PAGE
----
After seven years of spin-offs and rereleases, the next numbered title of the Persona series is upon us. And boy, does it look exciting. The (very deliberate) homages to Lupin III are quite appealing to yours truly, but let’s not downplay the allure of the shaken-up combat and socializing system or stylish animation courtesy of Production I.G., either. Perhaps most intriguing is a statement from the director, Katsura Hashino, during one of the earliest interviews for the game.
“[A lot of people today are] stuck between a rock and a hard place, emotionally speaking: on the one hand, they might not be keen on living by the same rules and values that defined previous generations, while still lacking the will to go out and actually break those barriers down themselves. That dark side of society is a central pillar to the game we want to make with Persona 5.”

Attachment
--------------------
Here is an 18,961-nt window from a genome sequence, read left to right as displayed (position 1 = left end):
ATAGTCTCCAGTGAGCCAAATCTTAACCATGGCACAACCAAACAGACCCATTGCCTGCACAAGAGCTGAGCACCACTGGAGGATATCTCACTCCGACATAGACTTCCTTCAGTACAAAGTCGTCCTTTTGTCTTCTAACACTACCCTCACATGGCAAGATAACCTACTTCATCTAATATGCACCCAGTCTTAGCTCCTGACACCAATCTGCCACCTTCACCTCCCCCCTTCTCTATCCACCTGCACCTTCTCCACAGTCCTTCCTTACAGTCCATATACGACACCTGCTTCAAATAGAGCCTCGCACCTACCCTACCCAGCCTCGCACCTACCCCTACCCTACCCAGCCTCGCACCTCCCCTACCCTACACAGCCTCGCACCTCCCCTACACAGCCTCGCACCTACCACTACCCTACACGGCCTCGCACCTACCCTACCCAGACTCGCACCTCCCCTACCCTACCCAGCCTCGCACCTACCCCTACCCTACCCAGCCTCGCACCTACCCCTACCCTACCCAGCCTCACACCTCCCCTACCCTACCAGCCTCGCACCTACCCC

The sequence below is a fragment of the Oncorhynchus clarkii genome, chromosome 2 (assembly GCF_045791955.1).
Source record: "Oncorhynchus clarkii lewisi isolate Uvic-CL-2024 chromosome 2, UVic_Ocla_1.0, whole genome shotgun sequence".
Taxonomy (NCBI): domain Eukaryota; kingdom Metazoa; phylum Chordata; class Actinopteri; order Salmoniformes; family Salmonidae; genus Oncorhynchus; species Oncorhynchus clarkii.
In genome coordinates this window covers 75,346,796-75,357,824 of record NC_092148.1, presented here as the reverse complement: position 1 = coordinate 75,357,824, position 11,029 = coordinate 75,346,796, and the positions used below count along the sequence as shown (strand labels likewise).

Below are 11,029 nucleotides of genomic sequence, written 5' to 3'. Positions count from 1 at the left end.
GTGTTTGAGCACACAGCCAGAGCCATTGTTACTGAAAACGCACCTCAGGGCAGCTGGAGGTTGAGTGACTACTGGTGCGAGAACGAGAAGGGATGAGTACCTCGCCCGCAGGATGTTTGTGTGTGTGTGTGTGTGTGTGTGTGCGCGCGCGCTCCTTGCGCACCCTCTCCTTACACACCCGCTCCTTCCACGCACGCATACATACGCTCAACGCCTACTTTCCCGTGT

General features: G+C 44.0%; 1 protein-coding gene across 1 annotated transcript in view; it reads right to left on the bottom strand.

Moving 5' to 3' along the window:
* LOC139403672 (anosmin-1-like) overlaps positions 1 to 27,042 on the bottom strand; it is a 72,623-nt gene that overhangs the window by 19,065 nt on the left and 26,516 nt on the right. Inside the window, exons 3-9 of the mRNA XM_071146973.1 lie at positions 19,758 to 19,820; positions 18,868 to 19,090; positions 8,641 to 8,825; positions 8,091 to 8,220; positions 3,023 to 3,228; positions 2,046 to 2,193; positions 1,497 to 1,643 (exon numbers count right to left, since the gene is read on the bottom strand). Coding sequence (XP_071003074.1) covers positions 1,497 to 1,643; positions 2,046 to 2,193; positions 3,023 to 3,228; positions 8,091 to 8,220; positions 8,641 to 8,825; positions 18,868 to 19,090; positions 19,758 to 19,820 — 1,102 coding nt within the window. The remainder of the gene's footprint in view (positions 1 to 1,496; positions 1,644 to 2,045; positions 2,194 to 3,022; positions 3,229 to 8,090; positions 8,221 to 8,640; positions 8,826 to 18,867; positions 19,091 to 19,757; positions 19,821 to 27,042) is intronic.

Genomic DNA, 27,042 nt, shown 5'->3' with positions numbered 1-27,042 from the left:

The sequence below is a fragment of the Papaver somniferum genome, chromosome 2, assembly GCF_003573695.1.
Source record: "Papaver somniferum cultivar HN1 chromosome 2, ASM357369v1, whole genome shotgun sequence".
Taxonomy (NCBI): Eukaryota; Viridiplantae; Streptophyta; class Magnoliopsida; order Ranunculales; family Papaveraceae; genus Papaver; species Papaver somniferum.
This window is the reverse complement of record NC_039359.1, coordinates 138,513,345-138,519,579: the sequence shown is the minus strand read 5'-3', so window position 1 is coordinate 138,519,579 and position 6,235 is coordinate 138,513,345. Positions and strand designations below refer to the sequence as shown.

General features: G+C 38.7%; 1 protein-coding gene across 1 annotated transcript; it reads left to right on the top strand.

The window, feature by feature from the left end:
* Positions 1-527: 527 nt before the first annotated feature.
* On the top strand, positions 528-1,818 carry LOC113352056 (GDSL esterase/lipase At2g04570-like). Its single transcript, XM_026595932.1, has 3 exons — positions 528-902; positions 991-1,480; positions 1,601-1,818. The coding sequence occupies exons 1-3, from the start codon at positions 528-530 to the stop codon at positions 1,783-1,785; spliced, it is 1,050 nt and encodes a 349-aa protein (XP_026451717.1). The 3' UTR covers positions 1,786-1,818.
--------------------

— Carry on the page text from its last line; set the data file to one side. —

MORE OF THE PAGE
Sounds great, right? The Persona series, and the franchise from which it was born, have more or less carved out a reputation as pushing against the traditional mindsets and chosen subject matter of the JRPG. Which is true, and the series remains a breath of fresh air in many regards. Nonetheless, reading about a game that purports to be about breaking free from old values leaves me with one eyebrow firmly raised for one reason: the director’s last outing, Persona 4, shot itself in the foot with nearly every “progressive” theme it attempted to tackle.
At least we’ll always have Troy Baker
The Case of Kanji Tatsumi